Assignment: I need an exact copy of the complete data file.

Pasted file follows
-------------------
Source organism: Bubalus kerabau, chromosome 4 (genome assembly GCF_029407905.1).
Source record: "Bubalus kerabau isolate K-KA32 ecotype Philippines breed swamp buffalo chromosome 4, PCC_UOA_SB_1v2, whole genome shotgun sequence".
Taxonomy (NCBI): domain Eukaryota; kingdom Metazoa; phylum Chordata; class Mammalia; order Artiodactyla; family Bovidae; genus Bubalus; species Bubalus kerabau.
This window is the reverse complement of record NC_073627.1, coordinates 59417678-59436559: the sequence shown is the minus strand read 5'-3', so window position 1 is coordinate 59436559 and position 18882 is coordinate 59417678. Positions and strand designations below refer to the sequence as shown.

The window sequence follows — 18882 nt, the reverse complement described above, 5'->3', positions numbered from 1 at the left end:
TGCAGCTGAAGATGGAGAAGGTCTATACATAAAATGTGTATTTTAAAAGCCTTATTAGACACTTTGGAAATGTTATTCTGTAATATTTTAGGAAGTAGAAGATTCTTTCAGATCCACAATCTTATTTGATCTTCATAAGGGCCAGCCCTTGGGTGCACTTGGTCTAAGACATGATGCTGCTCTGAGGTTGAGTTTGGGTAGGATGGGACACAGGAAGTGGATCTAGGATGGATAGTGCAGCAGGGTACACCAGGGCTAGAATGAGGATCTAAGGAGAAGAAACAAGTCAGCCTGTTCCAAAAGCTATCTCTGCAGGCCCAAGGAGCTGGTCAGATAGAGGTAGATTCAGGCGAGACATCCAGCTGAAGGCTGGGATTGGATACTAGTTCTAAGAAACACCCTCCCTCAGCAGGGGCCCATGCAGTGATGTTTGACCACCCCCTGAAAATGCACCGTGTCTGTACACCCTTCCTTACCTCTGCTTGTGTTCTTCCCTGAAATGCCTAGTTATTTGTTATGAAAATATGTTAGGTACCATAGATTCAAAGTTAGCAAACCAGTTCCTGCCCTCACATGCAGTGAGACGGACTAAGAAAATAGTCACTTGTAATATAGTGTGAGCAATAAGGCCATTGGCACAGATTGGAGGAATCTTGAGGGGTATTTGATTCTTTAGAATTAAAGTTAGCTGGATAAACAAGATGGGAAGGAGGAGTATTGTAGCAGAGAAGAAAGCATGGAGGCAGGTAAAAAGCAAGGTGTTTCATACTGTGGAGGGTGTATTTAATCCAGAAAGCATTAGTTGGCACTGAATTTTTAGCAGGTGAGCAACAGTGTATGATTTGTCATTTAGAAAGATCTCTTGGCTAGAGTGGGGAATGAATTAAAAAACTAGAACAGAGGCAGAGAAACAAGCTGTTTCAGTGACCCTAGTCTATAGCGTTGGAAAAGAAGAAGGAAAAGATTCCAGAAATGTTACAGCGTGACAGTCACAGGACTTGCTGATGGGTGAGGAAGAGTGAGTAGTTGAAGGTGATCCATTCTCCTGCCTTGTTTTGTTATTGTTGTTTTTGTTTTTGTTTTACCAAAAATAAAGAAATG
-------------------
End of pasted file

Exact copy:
Source organism: Bubalus kerabau, chromosome 4 (genome assembly GCF_029407905.1).
Source record: "Bubalus kerabau isolate K-KA32 ecotype Philippines breed swamp buffalo chromosome 4, PCC_UOA_SB_1v2, whole genome shotgun sequence".
Taxonomy (NCBI): domain Eukaryota; kingdom Metazoa; phylum Chordata; class Mammalia; order Artiodactyla; family Bovidae; genus Bubalus; species Bubalus kerabau.
This window is the reverse complement of record NC_073627.1, coordinates 59417678-59436559: the sequence shown is the minus strand read 5'-3', so window position 1 is coordinate 59436559 and position 18882 is coordinate 59417678. Positions and strand designations below refer to the sequence as shown.

The window sequence follows — 18882 nt, the reverse complement described above, 5'->3', positions numbered from 1 at the left end:
TGCAGCTGAAGATGGAGAAGGTCTATACATAAAATGTGTATTTTAAAAGCCTTATTAGACACTTTGGAAATGTTATTCTGTAATATTTTAGGAAGTAGAAGATTCTTTCAGATCCACAATCTTATTTGATCTTCATAAGGGCCAGCCCTTGGGTGCACTTGGTCTAAGACATGATGCTGCTCTGAGGTTGAGTTTGGGTAGGATGGGACACAGGAAGTGGATCTAGGATGGATAGTGCAGCAGGGTACACCAGGGCTAGAATGAGGATCTAAGGAGAAGAAACAAGTCAGCCTGTTCCAAAAGCTATCTCTGCAGGCCCAAGGAGCTGGTCAGATAGAGGTAGATTCAGGCGAGACATCCAGCTGAAGGCTGGGATTGGATACTAGTTCTAAGAAACACCCTCCCTCAGCAGGGGCCCATGCAGTGATGTTTGACCACCCCCTGAAAATGCACCGTGTCTGTACACCCTTCCTTACCTCTGCTTGTGTTCTTCCCTGAAATGCCTAGTTATTTGTTATGAAAATATGTTAGGTACCATAGATTCAAAGTTAGCAAACCAGTTCCTGCCCTCACATGCAGTGAGACGGACTAAGAAAATAGTCACTTGTAATATAGTGTGAGCAATAAGGCCATTGGCACAGATTGGAGGAATCTTGAGGGGTATTTGATTCTTTAGAATTAAAGTTAGCTGGATAAACAAGATGGGAAGGAGGAGTATTGTAGCAGAGAAGAAAGCATGGAGGCAGGTAAAAAGCAAGGTGTTTCATACTGTGGAGGGTGTATTTAATCCAGAAAGCATTAGTTGGCACTGAATTTTTAGCAGGTGAGCAACAGTGTATGATTTGTCATTTAGAAAGATCTCTTGGCTAGAGTGGGGAATGAATTAAAAAACTAGAACAGAGGCAGAGAAACAAGCTGTTTCAGTGACCCTAGTCTATAGCGTTGGAAAAGAAGAAGGAAAAGATTCCAGAAATGTTACAGCGTGACAGTCACAGGACTTGCTGATGGGTGAGGAAGAGTGAGTAGTTGAAGGTGATCCATTCTCCTGCCTTGTTTTGTTATTGTTGTTTTTGTTTTTGTTTTACCAAAAATAAAGAAATG